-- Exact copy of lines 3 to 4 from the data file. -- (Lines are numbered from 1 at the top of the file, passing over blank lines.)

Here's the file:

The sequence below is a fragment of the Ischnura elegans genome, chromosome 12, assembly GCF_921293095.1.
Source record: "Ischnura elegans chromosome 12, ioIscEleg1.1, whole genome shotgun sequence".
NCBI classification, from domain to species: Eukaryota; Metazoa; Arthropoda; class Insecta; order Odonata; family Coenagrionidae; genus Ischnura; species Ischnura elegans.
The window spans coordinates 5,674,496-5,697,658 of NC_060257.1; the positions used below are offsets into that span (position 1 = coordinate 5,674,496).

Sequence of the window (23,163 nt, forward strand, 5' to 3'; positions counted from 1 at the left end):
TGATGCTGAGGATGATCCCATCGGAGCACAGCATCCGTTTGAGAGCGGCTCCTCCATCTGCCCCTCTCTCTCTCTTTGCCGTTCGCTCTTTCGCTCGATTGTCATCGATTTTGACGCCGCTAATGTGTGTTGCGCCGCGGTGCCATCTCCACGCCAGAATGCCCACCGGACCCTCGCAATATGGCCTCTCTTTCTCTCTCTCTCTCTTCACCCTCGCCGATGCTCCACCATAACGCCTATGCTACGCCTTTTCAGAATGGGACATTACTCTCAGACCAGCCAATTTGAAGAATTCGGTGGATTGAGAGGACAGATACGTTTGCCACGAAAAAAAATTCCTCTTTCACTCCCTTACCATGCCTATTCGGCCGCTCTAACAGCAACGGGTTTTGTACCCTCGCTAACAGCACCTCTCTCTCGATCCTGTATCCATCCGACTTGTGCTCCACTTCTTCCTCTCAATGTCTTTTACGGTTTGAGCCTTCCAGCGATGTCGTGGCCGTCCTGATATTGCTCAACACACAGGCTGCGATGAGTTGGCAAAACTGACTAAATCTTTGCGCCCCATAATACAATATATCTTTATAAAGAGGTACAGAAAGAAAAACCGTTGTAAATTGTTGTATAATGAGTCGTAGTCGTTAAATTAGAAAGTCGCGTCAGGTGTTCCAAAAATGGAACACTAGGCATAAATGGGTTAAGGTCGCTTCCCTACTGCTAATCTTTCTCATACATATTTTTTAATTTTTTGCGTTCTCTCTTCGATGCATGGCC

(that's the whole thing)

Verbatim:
NCBI classification, from domain to species: Eukaryota; Metazoa; Arthropoda; class Insecta; order Odonata; family Coenagrionidae; genus Ischnura; species Ischnura elegans.
The window spans coordinates 5,674,496-5,697,658 of NC_060257.1; the positions used below are offsets into that span (position 1 = coordinate 5,674,496).